“I never imagined being on the for-profit side of the field. Most dispute resolution happens within government agencies, within not-for-profits.
“When eBay called and asked me to come out and build this system, they saw it as a customer service platform. But I saw it as they were asking me to build a civil justice system for a kind of virtual country,” Mr Rule said.
When he started working for the online marketplace, there were 250 million users whose multiple interactions could lead to any number of disputes. Global systems, such as eBay’s online platform for resolving buyer-seller disputes, offer a perfect “blueprint” for what the online future of law may look like, according to Mr Rule.
In his view, the key reasons for justice systems to reimagine themselves as partially virtual platforms include the need for a resolution process free of jurisdictional limits; and to relieve courts of what has become an unmanageable volume of cases.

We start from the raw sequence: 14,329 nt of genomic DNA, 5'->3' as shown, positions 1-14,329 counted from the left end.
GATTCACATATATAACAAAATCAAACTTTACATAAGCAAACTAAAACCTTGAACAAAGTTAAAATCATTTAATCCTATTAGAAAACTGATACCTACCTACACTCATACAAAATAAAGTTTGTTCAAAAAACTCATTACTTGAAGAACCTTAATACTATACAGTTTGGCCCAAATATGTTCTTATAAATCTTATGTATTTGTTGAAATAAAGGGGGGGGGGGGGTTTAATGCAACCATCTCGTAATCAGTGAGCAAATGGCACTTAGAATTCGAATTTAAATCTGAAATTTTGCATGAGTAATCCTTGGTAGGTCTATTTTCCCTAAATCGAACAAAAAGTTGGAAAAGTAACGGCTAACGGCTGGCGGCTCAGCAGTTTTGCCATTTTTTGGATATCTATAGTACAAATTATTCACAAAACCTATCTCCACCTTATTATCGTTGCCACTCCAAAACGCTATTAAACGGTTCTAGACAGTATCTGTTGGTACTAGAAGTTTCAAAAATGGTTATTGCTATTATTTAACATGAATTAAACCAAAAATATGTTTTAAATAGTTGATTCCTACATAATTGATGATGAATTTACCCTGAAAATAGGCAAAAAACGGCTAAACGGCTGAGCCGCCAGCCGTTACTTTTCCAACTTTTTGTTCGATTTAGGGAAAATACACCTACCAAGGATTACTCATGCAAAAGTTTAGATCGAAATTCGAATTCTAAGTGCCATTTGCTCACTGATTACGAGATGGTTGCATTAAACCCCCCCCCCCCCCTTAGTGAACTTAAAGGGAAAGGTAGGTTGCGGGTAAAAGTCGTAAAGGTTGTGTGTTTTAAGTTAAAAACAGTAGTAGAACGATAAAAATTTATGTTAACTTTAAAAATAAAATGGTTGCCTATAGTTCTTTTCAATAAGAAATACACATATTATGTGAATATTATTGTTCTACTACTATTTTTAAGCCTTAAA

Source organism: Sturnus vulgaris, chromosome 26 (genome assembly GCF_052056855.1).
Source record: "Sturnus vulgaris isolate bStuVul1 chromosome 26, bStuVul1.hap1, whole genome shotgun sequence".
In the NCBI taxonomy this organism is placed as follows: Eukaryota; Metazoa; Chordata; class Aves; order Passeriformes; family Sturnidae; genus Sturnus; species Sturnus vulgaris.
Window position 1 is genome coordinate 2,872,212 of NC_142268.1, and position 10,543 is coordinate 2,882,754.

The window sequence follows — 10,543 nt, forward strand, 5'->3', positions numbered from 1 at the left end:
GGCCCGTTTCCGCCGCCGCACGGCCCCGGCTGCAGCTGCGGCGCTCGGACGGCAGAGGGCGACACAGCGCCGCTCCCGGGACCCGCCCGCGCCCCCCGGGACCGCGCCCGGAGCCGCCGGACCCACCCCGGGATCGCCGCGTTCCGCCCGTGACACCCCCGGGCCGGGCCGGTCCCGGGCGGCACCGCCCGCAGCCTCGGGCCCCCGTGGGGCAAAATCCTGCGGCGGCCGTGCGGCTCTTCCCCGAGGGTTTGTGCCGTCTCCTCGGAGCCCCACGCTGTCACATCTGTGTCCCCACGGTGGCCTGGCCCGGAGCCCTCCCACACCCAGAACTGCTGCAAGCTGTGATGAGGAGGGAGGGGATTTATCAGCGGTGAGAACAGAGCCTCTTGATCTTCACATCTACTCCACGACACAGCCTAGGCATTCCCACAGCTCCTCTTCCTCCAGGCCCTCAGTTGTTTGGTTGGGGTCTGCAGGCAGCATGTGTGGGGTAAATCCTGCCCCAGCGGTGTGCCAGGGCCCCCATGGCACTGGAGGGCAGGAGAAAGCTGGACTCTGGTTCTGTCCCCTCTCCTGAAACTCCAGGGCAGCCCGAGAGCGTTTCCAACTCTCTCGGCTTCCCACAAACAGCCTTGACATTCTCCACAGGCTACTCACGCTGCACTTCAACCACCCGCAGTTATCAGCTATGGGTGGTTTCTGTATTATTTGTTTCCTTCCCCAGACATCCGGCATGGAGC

“I think the courts are encouraging that trend through the development of private resolution processes as the best way to resolve issues – through direct negotiation and mutual agreement, or a private evaluative process like an arbitration process; as opposed to taking them all the way to court, where they generate a lot of costs, frustrations and delays and don’t necessarily end up with a resolution that both parties are satisfied with,” Mr Rule said.
He noted that innovative systems introduced by justice agencies in Canada, the UK and the Netherlands are leading the charge in online dispute resolution in law. Mr Rule highlighted a new Civil Resolution Tribunal being rolled out in British Columbia as an example of serious institutional commitment to the online mode of legal service delivery. The online Canadian tribunal for claims of $25,000 or less was made immediately available to the public, rather than piloting the program.